Manhattan Places NASCAR outing was successful in the area where it matters most?client satisfaction. Cohen noted, ?We were convinced that the 24P footage was going to exceed the producers expectations?as it did. Not only is Lang one of our key clients, hes one of the most demanding producers going in terms of aesthetics and technology. And on this shoot, when he saw 24P on the monitor, he said, ?Wow?this is amazing?its great. And it looks like film. You were right. The decision has already been made to shoot 24p for the next NASCAR series.
He added, ?Working with the SDX900 has really rejuvenated me professionally. Im juiced up to go out and shoot, and all of a sudden, I feel like Im making film-like shots. Ive owned cameras since 1987?at least 13 cameras, and Ive been through all the format changes. Ive never had such an easy decision as purchasing the SDX900 and planning a VariCam purchase. 24P is where we want to be. Keep this in mind?Id make more money shooting with my interlace equipment, but I shoot with the SDX900 95% of the time. I just want to use the camera. When we have both cameras what I plan to do is promote the best?VariCam?first, but be ready with the SDX900 if thats a better budgetary fit for the client. I expect well have plenty of work for both cameras.
Bierlein offered, ?We purchased the SDX900 after Id shot a music video for the singer Adam Green using the camera with the Zeiss Digi Primes. I was so immediately taken with the quality of the image, especially relative to the cost of the camera, that I brought the idea to Steve, and we bought one. Using the SDX was the first time I actually got excited about anything to do with video. Since, Ive used the SDX for all manner of shoots, and have no plans to stop. Ive shot everything from commercials to music videos to industrial films with this little beauty, and am currently shooting a documentary about William Morris, the acclaimed glass artist, using the VariCam. I tell my peers that the SDX900 and VariCam are by far the best, most versatile and user-friendly cameras on the market today, hands down, and Ive used them all.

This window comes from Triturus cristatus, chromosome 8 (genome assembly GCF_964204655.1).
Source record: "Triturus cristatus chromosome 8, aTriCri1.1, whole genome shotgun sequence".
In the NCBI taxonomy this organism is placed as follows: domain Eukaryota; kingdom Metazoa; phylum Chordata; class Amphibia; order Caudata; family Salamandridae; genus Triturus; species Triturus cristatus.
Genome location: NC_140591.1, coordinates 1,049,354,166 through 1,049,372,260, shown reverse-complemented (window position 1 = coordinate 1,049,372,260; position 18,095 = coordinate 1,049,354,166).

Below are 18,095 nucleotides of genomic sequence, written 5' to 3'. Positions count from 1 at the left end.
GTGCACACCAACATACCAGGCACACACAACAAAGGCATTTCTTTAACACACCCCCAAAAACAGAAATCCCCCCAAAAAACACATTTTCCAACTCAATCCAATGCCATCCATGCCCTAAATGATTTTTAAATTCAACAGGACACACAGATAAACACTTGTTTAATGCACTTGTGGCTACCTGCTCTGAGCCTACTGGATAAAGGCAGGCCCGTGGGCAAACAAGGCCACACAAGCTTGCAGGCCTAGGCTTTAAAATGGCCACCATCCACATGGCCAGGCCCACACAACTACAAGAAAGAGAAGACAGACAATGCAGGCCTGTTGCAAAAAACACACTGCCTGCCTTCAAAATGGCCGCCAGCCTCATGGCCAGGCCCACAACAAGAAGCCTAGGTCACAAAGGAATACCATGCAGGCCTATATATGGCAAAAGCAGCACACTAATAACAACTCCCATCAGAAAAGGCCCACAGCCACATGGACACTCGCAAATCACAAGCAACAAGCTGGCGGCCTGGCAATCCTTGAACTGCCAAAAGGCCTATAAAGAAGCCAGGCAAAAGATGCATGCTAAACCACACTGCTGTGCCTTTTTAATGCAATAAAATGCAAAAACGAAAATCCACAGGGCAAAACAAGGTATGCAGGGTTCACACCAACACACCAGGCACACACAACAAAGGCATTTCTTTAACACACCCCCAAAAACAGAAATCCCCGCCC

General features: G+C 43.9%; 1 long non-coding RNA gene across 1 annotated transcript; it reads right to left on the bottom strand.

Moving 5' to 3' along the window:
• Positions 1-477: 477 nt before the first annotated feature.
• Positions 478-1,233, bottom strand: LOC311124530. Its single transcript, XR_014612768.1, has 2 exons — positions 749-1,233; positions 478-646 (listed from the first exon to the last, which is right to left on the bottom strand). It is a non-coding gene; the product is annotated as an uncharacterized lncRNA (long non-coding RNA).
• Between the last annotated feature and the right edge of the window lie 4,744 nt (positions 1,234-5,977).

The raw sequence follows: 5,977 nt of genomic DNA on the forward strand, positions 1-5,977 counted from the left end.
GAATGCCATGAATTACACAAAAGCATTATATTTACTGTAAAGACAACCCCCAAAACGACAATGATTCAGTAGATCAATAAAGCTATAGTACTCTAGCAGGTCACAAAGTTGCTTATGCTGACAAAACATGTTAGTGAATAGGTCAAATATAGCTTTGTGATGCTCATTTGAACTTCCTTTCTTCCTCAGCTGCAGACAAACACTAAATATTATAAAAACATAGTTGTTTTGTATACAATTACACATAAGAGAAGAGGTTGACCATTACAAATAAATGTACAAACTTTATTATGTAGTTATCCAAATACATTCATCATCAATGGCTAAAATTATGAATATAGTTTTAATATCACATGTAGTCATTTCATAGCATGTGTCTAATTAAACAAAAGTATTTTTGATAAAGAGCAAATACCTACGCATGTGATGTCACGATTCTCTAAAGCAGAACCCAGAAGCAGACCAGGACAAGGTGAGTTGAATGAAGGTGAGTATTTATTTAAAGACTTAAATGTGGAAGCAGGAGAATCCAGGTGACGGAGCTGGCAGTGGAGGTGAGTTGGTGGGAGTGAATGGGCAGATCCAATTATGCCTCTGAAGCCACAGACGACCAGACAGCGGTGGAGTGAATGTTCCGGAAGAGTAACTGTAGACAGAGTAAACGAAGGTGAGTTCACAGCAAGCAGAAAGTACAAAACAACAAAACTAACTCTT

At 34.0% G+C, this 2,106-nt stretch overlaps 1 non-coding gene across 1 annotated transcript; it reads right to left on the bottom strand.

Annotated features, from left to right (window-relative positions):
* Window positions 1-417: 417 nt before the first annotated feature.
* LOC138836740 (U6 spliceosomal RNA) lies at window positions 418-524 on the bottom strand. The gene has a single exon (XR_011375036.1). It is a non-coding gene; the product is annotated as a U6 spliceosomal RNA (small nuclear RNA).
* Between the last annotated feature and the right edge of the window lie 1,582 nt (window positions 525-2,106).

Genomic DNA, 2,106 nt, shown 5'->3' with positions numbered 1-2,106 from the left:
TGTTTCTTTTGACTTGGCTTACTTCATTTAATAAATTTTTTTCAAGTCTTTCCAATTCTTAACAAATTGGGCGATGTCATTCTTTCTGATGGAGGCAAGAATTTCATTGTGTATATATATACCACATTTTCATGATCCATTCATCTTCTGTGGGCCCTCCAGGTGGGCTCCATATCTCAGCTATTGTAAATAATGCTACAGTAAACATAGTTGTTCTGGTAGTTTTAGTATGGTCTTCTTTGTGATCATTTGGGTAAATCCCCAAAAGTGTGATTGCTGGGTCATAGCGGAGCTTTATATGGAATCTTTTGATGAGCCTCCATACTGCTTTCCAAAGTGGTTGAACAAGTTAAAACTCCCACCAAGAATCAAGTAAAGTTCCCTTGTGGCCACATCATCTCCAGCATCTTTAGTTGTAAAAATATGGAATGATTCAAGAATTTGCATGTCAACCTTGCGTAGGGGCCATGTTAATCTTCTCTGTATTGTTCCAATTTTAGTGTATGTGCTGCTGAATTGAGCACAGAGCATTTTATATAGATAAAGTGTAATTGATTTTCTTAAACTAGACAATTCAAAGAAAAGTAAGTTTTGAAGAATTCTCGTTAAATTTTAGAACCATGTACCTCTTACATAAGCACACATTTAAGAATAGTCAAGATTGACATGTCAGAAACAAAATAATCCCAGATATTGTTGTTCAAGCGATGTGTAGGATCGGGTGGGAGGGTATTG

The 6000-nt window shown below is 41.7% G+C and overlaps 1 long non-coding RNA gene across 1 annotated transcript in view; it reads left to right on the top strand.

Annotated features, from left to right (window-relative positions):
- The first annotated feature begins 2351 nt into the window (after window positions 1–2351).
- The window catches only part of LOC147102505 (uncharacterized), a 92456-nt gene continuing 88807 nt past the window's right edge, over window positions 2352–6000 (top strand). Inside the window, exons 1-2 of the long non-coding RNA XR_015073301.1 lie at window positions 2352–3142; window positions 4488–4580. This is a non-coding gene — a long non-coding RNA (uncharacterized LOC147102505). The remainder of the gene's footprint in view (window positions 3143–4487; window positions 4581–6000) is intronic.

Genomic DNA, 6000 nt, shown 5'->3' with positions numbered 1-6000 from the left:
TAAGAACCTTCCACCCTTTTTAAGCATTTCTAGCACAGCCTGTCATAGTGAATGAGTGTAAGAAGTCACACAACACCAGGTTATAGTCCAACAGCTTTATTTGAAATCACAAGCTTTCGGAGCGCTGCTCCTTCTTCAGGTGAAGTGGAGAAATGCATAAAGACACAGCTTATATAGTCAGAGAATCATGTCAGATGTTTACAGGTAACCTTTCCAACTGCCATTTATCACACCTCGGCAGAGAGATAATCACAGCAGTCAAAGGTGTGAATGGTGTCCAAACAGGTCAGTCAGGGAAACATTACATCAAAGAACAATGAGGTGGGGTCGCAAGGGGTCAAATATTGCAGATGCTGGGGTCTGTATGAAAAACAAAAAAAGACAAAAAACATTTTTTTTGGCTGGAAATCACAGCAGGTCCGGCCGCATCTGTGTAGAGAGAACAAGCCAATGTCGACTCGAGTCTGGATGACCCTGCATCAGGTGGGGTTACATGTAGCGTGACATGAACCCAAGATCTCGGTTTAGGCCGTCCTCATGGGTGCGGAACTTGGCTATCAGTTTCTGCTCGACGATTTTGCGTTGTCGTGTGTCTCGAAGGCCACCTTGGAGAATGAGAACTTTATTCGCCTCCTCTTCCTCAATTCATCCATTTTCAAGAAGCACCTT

Panasonics AJ-SDX900 offers filmmakers the ultimate in acquisition flexibility, expressed in the operator-controllable selection of EFP-quality 4:2:2 sampled DVCPRO50 or classic 4:1:1 sampled DVCPRO recording, with support for native 16:9 wide-screen. The AJ-SDX900 combines in one camera the ?look and ?feel of electronic film, high-performance 525-line field production, and low-cost NTSC compatible news. It is also the first 50Mbps 4:2:2 sampled standard definition camcorder to offer 24 frames-per-second progressive scan (480/24p) acquisition, in addition to 30 frames-per-second progressive (480/30p) and 60-fields-per-second interlace scan (480/60i) capture.
Panasonic Broadcast & Television Systems Co. is a leading supplier of broadcast, professional video and presentation products and systems. Panasonic Broadcast is a unit company of Matsushita Electric Corporation of America, the principal North America subsidiary of Matsushita Electric Industrial Co., Ltd. (NYSE: MC), one of the worlds leading producers of electronic and electric products for consumer, business and industrial use.
For more information on Panasonics 24p digital camera line-up, visit www.panasonic.com/broadcast.